Beirut (Arabic: بيروت, French: Beyrouth) is the capital city of Lebanon with a population of approximately 2.1 million people in its metropolitan area. The city is on a relatively small headland jutting into the east Mediterranean. It is by far the biggest city in Lebanon. Due to Lebanon's small size the capital has always held the status as the only true cosmopolitan city in the country, and ever since the independence, has been the commercial and financial hub of Lebanon. 20km to its North is Jounieh, a city very closely associated with Beirut.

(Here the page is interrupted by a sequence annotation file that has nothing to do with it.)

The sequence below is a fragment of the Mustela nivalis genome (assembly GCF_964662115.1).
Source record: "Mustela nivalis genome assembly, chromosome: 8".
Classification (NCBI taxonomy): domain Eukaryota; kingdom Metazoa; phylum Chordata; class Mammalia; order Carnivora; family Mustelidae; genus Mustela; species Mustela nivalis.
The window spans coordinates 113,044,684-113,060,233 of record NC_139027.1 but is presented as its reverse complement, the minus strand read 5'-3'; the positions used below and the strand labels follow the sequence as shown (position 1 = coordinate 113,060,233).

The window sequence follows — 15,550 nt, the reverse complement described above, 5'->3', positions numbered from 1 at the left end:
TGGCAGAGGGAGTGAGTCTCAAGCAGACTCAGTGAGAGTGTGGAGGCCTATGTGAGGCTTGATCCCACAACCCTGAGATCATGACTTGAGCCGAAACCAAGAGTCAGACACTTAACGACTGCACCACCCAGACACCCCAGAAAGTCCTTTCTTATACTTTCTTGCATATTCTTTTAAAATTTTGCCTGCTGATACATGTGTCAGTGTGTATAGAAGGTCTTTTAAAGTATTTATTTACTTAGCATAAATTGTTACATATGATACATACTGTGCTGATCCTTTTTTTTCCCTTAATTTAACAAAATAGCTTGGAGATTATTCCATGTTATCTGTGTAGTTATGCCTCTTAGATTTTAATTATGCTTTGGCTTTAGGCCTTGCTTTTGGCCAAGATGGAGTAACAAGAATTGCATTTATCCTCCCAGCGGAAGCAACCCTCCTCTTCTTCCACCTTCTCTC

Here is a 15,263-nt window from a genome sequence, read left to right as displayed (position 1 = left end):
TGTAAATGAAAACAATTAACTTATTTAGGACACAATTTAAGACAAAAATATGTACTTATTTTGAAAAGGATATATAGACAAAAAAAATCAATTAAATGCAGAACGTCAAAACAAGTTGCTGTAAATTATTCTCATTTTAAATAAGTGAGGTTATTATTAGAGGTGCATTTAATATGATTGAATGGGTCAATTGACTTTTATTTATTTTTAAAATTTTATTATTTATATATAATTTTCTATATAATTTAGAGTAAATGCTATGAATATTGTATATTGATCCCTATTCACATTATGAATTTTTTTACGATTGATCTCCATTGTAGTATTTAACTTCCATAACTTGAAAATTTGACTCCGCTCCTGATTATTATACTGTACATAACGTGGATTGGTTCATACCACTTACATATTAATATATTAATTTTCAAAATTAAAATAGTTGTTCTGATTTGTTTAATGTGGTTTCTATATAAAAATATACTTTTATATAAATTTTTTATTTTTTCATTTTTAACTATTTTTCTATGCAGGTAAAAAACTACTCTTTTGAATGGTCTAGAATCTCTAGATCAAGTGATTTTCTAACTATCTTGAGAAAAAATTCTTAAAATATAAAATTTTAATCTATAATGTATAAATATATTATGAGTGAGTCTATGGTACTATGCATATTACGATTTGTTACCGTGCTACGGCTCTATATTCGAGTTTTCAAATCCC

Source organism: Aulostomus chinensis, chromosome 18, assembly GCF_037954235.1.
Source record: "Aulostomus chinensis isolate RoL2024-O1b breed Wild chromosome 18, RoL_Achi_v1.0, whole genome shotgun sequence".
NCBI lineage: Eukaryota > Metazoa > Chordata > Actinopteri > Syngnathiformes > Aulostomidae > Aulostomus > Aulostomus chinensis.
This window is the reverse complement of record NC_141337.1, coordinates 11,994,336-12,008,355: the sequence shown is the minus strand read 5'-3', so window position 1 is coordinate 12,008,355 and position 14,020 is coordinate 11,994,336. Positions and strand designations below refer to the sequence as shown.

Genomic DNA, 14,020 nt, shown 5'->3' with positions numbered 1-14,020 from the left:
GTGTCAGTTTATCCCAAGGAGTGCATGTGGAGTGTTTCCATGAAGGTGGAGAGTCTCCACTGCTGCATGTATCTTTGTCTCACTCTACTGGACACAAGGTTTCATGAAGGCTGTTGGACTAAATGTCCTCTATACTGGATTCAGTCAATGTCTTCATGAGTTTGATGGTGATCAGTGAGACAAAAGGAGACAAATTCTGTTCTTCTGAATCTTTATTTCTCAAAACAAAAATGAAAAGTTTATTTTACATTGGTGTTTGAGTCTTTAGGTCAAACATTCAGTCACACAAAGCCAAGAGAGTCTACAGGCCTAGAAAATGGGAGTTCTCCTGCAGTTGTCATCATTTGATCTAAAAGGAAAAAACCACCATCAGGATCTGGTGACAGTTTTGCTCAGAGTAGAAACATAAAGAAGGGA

Beirut has survived a rough history, falling under the occupation of one empire after another,. Originally named Bêrūt, "The Wells" by the Phoenicians, Beirut's history goes back more than 5000 years. Excavations in the downtown area have unearthed layers of Phoenician, Hellenistic, Roman, Arab and Ottoman civilizations. Following World War II, Lebanon gained its independence from France and Beirut became its capital in 1943 - Bechara El-Khoury and Riad El-Solh, Lebanon's first president and prime minister respectively, are considered the founders of the modern Republic of Lebanon and national heroes. Beirut thrived as a major commercial and tourist center of the Middle East. It was a top destination among wealthy Arabs and European tourists, due to Beirut's unique geography, climate, diverse culture, and freedom. Beirut was seen as the "European gateway to the Middle East" and vice versa, and was often called the "Paris of the Middle East". The city has severely suffered from a 15 year long civil war that ravaged the country from 1975 to 1990. It quickly was divided in a Western part controlled by Pan-Arabist Lebanese and Palestinian militias inclined to socialism and an eastern part under control of nationalist Lebanese militias leaning towards fascism. The front line was for most of the time along the roads Damascus Street and Old Saida Street. The central area of the city, previously the focus of much of the commercial and cultural activities, became a no-man's land. You can still find many buildings damaged or completely ruined especially on the verges of Downtown but there are hardly any efforts to keep the memory of those bloody days alive. The conflict is often misleadingly portrayed as a religious conflict that divided the city in a Muslim and a Christian part. While it is true that there were massacres along religious lines many Christians lived in West Beirut throughout the war and vice versa and most militias had Christian, Muslim, and - at least some communist factions - atheist members.